This is a sure shot winner. A helpful formula and time saver.



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Re: Line y = kx + b tangent to circle [#permalink]
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07 Jun 2012, 07:32
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manulath wrote: Is line y=kx+b tangent to circle x^2+y^2=1 ? (1) k+b=1 (2) k^2+b^2=1 OA: Although the other solutions are mathematically correct, I think there's an easier way than memorizing a formula. We need to solve for k and b. 1. A single equation does not allow us to solve for two variables. Additionally, k=1, b=0 gives an answer of no and k=0, b=1 gives an answer of yes. Insufficient. 2. See 1. Insufficient. 1+2. Taken together we have: b=1k b^2=1k^2 => b^2=(1k)^2=12k+k^2=1k^2 ==> 2k^22k=0 => k(2k2)=0, and therefore k=0 or k=1. In the case of k=0, b=1. Then the equation for the line is y=1, and the answer is YES. In the case of k=1, b=0. Then the equation for the line is y=x, and the answer is NO. Insufficient. E.



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Re: Is line y=kx+b tangent to circle x^2+y^2=1 ? [#permalink]
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07 Jun 2012, 17:45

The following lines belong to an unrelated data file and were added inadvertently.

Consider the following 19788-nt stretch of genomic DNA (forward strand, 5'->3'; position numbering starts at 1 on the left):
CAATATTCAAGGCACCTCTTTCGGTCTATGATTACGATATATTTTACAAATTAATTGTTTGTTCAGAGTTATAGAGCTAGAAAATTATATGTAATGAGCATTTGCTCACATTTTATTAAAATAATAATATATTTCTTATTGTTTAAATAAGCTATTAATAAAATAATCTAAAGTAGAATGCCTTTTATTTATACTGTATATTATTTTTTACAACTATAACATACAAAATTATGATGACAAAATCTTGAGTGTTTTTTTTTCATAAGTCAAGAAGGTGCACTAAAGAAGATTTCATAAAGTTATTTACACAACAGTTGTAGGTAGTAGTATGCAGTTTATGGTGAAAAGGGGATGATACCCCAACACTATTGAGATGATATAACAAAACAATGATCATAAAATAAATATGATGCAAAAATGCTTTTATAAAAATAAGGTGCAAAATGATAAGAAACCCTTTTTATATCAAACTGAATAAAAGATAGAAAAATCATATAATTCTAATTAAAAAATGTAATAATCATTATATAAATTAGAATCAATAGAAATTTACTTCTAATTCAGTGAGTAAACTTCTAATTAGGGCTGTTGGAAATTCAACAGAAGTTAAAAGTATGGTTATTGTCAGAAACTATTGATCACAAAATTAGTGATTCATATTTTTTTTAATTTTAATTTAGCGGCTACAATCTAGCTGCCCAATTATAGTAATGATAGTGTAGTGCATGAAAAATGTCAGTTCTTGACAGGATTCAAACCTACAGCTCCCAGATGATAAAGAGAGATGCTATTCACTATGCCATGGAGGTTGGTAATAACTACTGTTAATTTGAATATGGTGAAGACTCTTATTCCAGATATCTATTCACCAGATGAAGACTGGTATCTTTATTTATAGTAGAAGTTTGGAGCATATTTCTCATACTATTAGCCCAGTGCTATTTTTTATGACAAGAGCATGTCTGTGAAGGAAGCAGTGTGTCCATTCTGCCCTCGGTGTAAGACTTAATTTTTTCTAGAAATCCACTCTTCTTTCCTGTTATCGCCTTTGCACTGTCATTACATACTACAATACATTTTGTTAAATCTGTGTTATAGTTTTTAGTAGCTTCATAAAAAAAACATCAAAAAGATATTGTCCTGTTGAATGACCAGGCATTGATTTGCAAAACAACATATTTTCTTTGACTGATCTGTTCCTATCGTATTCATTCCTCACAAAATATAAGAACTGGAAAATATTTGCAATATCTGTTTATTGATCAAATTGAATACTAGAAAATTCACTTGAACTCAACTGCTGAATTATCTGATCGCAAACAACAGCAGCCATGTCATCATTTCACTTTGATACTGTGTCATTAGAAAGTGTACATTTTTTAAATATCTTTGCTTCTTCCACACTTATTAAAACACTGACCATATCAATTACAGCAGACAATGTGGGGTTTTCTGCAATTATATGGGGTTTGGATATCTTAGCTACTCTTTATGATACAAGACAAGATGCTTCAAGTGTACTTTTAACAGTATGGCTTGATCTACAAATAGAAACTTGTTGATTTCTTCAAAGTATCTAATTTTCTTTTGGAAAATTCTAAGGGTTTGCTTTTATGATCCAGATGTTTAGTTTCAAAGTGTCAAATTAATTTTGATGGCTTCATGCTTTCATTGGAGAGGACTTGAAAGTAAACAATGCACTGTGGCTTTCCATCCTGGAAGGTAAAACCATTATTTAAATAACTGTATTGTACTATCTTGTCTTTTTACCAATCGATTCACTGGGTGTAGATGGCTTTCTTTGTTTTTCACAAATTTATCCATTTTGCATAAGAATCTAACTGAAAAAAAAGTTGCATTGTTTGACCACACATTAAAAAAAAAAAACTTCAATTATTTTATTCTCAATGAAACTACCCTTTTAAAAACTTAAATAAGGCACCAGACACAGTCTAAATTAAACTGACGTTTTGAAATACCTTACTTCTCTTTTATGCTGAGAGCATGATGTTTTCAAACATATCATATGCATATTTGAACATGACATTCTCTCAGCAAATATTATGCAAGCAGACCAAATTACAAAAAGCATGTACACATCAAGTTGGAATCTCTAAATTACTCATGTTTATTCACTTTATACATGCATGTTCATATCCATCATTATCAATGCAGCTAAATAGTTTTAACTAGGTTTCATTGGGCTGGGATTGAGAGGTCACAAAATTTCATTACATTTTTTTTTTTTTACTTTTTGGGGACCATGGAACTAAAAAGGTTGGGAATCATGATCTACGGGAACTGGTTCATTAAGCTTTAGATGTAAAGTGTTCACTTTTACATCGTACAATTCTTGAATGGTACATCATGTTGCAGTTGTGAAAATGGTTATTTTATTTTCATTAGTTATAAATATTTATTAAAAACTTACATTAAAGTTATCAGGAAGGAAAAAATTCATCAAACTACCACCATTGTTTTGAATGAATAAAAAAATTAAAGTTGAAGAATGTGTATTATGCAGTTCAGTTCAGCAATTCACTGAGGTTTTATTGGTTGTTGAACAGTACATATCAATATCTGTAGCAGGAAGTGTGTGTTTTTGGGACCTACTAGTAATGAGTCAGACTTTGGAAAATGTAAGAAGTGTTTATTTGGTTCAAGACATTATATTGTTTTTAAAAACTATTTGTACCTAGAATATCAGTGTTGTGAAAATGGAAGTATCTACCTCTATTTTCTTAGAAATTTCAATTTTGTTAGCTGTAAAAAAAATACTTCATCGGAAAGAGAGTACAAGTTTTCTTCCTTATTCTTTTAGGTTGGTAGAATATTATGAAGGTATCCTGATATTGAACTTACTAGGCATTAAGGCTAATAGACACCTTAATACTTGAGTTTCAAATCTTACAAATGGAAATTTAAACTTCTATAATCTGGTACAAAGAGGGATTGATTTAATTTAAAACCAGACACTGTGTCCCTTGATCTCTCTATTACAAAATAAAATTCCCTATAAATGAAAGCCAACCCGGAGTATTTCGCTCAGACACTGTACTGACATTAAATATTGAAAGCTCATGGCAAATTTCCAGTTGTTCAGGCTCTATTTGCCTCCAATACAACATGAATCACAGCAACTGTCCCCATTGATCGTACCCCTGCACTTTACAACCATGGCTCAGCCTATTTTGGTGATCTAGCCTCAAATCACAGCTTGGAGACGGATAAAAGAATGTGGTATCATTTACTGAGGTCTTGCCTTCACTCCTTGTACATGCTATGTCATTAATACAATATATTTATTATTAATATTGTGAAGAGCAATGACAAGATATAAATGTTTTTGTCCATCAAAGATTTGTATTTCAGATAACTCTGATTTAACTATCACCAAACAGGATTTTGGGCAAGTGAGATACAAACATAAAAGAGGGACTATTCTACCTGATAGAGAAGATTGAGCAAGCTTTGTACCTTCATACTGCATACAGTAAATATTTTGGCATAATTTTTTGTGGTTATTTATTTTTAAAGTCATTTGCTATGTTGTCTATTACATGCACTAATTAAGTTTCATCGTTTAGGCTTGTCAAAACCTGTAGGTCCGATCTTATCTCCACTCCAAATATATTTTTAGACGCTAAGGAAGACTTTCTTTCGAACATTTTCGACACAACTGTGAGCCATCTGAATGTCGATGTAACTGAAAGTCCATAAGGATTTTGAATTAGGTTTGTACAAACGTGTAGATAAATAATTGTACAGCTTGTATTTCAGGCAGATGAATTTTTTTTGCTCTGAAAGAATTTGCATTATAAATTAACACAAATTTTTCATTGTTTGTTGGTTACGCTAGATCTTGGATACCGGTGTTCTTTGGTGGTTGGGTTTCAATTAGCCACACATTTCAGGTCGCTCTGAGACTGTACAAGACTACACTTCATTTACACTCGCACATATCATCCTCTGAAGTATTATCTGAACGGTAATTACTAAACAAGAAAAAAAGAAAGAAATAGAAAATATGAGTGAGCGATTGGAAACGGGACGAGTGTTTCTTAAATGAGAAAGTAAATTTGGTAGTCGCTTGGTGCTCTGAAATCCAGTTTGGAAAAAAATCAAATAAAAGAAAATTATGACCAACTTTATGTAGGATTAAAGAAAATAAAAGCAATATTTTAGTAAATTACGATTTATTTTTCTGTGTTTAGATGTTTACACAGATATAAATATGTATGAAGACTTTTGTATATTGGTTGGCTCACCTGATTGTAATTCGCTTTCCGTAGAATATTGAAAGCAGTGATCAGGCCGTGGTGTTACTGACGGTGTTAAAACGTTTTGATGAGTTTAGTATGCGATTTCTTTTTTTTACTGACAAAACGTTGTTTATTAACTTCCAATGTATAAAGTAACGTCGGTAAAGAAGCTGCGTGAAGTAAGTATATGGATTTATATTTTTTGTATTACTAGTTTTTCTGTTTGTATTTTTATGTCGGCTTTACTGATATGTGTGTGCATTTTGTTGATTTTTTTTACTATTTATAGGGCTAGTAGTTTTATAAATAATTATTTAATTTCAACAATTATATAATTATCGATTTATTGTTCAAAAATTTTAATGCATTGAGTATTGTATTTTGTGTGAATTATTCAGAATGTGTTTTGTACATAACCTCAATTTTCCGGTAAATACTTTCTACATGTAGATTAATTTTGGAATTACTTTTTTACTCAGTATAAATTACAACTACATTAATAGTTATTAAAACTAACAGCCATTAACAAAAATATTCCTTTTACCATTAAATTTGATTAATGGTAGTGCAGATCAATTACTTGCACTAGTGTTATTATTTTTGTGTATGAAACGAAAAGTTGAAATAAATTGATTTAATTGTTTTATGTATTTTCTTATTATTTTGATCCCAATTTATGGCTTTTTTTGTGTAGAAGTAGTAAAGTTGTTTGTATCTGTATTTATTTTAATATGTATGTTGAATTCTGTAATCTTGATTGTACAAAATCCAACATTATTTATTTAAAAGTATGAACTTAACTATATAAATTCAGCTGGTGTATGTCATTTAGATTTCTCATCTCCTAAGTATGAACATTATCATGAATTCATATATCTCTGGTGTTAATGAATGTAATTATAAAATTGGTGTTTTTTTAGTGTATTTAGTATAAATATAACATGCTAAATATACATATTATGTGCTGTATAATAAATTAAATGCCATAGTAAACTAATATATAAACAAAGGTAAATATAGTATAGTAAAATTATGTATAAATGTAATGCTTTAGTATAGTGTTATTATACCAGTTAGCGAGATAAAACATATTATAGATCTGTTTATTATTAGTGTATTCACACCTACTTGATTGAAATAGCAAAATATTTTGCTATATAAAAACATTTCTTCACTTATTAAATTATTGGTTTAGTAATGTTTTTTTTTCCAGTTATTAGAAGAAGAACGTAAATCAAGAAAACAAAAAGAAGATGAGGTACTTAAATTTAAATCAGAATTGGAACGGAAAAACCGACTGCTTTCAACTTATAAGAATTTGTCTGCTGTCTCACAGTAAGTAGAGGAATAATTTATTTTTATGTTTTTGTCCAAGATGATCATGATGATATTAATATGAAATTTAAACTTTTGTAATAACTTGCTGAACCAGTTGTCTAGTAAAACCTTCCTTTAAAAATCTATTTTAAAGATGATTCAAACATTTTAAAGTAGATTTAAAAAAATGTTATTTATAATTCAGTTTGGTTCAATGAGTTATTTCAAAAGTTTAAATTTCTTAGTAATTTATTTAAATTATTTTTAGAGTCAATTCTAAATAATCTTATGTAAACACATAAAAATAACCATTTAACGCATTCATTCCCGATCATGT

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Is line \(y=kx+b\) tangent to circle \(x^2+y^2=1\)?(1) \(k+b=1\) (2) \(k^2+b^2=1\) Notice that a circle represented by the equation \(x^2+y^2=1\) is centered at the origin and has the radius of \(r=\sqrt{1}=1\). (1) \(k+b=1\) > if \(k=0\) and \(b=1\) then the equation of the line becomes \(y=1\) and this line is tangent to the circle but if \(k=1\) and \(b=0\) then th equation of the line becomes \(y=x\) and this line is NOT tangent to the circle. Not sufficient. (2) \(k^2+b^2=1\). The same example is valid for this statement too. Not sufficient. (1)+(2) Again the same example satisfies both statement: if \(k=0\) and \(b=1\) then the equation of the line becomes \(y=1\) and this line is tangent to the circle but if \(k=1\) and \(b=0\) then th equation of the line becomes \(y=x\) and this line is NOT tangent to the circle. Not sufficient. Look at the diagram below to see both cases: Attachment: